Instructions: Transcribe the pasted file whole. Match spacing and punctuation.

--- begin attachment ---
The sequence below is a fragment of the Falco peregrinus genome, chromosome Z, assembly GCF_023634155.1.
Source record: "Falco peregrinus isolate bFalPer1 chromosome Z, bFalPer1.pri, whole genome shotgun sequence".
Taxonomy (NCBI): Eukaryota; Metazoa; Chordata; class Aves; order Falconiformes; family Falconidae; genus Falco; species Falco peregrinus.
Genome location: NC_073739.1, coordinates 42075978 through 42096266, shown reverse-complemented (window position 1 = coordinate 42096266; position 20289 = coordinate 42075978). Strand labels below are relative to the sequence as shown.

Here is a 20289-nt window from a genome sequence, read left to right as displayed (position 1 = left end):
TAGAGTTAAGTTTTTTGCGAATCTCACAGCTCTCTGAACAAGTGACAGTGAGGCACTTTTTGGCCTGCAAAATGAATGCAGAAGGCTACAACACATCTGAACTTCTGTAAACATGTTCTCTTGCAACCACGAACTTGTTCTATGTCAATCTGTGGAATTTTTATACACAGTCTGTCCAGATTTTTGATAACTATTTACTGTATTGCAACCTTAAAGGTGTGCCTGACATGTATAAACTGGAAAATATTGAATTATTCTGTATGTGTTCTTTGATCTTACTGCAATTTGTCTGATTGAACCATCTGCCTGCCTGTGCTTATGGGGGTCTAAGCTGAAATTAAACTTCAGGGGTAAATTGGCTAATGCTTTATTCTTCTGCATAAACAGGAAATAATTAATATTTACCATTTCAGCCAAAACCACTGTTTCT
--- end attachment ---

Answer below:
The sequence below is a fragment of the Falco peregrinus genome, chromosome Z, assembly GCF_023634155.1.
Source record: "Falco peregrinus isolate bFalPer1 chromosome Z, bFalPer1.pri, whole genome shotgun sequence".
Taxonomy (NCBI): Eukaryota; Metazoa; Chordata; class Aves; order Falconiformes; family Falconidae; genus Falco; species Falco peregrinus.
Genome location: NC_073739.1, coordinates 42075978 through 42096266, shown reverse-complemented (window position 1 = coordinate 42096266; position 20289 = coordinate 42075978). Strand labels below are relative to the sequence as shown.

Here is a 20289-nt window from a genome sequence, read left to right as displayed (position 1 = left end):
TAGAGTTAAGTTTTTTGCGAATCTCACAGCTCTCTGAACAAGTGACAGTGAGGCACTTTTTGGCCTGCAAAATGAATGCAGAAGGCTACAACACATCTGAACTTCTGTAAACATGTTCTCTTGCAACCACGAACTTGTTCTATGTCAATCTGTGGAATTTTTATACACAGTCTGTCCAGATTTTTGATAACTATTTACTGTATTGCAACCTTAAAGGTGTGCCTGACATGTATAAACTGGAAAATATTGAATTATTCTGTATGTGTTCTTTGATCTTACTGCAATTTGTCTGATTGAACCATCTGCCTGCCTGTGCTTATGGGGGTCTAAGCTGAAATTAAACTTCAGGGGTAAATTGGCTAATGCTTTATTCTTCTGCATAAACAGGAAATAATTAATATTTACCATTTCAGCCAAAACCACTGTTTCT